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Background and current data protection legislation
  1. Adele Picken
  1. Information Governance, Royal College of Paediatrics and Child Health, London WC1X 8SH, UK
  1. Correspondence to Adele Picken, Royal College of Paediatrics and Child Health, London WC1X 8SH, UK; Adele.Picken{at}rcpch.ac.uk

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Background

In May 2018, the European Union (EU) General Data Protection Regulation (GDPR) became EU-wide law. The regulation does allow for individual countries to make their own interpretations in certain areas. In the UK, GDPR has been supplemented by enacting the Data Protection Act (DPA) 2018 to provide additional detail.

Information about the current guideline

It is now over a year since this has been in force, but how does this complex piece of legislation relating to personal data affect you?

GDPR sets out the requirements for data controllers and data processors on how to handle personal data (box 1). It also includes additional measures required when processing special category data and criminal offence data. The law covers all processing of personal data, except where it is used for purely private use, such as taking holiday photos. However, if you shared these publicly via social media, for example, on Twitter, these would potentially be covered by GDPR as you are no longer intending them just for personal or private use.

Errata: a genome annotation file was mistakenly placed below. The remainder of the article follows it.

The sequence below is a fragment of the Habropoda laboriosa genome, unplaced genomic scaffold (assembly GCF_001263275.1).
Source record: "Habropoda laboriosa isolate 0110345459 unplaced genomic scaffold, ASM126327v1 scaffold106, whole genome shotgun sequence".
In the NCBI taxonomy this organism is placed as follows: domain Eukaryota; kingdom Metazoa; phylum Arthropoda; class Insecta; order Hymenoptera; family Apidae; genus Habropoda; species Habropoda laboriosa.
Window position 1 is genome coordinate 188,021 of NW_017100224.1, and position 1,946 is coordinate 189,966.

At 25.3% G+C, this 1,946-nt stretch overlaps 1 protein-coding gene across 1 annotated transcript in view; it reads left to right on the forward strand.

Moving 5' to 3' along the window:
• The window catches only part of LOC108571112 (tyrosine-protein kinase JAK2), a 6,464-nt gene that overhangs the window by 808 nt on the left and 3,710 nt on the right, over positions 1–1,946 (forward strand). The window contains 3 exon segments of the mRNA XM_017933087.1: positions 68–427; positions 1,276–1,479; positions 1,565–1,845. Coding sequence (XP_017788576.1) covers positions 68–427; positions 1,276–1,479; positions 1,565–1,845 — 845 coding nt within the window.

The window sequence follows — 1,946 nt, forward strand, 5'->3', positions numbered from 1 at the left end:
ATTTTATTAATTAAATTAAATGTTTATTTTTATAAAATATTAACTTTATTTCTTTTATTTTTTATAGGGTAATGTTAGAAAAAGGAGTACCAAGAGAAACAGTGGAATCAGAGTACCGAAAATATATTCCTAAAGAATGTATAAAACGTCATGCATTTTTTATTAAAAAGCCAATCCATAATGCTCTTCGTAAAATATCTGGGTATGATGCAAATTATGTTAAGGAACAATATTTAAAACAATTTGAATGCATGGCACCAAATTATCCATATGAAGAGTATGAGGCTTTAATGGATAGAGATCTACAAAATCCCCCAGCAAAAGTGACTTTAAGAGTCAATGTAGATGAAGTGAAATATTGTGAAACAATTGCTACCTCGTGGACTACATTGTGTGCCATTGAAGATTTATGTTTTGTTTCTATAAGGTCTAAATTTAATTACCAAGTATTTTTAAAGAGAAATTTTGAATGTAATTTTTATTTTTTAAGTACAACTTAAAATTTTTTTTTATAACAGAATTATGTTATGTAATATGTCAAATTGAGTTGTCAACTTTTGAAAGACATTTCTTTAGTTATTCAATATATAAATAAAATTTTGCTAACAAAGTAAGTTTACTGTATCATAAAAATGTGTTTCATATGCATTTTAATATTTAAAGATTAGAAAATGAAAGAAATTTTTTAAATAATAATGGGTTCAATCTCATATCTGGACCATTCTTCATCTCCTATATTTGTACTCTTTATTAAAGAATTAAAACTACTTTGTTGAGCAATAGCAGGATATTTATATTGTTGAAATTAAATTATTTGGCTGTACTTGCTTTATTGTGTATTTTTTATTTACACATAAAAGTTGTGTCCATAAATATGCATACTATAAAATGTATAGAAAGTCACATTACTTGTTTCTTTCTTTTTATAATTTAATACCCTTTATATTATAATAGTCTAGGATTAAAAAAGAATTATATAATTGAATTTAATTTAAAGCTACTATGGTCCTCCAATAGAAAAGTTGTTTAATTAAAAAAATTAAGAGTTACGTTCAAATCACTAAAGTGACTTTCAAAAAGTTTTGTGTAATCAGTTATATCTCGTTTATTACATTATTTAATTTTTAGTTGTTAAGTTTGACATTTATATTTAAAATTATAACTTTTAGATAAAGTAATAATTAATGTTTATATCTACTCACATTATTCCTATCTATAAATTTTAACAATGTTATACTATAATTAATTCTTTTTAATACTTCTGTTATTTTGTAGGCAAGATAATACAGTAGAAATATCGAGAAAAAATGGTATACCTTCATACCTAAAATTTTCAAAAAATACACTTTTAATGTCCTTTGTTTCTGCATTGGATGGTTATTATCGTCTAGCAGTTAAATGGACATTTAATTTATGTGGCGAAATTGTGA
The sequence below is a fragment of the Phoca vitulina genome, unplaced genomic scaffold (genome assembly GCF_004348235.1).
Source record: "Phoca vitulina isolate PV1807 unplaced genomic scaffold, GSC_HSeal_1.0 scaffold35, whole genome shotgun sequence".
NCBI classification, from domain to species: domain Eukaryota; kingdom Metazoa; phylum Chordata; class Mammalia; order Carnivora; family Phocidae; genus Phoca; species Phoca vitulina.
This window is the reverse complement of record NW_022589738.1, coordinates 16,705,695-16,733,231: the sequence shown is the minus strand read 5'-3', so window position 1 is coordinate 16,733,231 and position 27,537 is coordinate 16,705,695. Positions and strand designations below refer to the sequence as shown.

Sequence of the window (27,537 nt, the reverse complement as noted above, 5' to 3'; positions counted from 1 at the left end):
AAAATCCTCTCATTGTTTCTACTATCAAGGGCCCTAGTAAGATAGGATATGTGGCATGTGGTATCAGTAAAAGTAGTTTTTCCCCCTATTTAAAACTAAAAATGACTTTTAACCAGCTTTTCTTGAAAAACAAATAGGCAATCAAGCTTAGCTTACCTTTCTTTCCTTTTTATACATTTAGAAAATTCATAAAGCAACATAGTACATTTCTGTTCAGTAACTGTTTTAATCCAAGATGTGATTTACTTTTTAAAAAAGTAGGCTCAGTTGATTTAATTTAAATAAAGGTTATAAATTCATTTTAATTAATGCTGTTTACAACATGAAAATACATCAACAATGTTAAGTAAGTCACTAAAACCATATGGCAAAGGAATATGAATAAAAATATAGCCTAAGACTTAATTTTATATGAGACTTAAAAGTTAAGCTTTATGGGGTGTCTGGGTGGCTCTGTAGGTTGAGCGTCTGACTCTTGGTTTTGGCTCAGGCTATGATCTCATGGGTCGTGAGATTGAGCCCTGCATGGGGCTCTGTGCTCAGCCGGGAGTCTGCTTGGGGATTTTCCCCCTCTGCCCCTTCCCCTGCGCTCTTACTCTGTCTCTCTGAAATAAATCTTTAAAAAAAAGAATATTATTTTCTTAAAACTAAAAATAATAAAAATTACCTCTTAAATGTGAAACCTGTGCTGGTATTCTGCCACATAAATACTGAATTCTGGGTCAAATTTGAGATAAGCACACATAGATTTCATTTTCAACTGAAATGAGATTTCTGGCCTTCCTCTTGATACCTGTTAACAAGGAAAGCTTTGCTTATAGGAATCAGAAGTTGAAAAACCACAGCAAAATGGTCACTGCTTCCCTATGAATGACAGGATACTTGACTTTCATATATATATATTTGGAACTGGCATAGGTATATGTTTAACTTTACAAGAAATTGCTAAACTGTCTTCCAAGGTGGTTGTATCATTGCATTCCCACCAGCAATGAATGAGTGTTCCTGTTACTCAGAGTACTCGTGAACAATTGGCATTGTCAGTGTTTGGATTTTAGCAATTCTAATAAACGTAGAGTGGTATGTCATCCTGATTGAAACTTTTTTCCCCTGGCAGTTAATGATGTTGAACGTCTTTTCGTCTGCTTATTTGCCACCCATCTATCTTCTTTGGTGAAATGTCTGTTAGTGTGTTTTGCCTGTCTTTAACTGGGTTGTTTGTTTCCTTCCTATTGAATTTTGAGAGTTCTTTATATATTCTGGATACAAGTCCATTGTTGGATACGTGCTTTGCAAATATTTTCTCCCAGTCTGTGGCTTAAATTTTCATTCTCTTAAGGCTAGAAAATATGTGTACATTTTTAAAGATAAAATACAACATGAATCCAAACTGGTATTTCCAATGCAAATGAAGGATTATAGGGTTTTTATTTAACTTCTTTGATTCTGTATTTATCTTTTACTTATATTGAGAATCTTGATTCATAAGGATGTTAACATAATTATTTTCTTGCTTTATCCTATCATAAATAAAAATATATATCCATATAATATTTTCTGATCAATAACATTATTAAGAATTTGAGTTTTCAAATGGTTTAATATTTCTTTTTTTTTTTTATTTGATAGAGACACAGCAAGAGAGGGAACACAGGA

Box 1

Definitions

The General Data Protection Regulation (GDPR) definitions are similar to those of the Data Protection Act (DPA) 1998. The only major changes are that sensitive data have now become special category data, and criminal offence data have their own category instead of being part of the sensitive data category. GDPR definitions are as follows:

Data controllers: entities (a person or a group of individuals, such as a committee or an organisation) that make decisions about how and why to process personal data.

Data processors: those who process personal data on behalf of controllers. They do not make any decisions and can only follow the instructions of the data controller. They will often be providing a service, such as collecting and collating survey results on behalf of another organisation.

Data subject: the individual who is the subject …

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Footnotes

  • Funding The authors have not declared a specific grant for this research from any funding agency in the public, commercial or not-for-profit sectors.

  • Competing interests None declared.

  • Patient consent for publication Not required.

  • Provenance and peer review Commissioned; internally peer reviewed.

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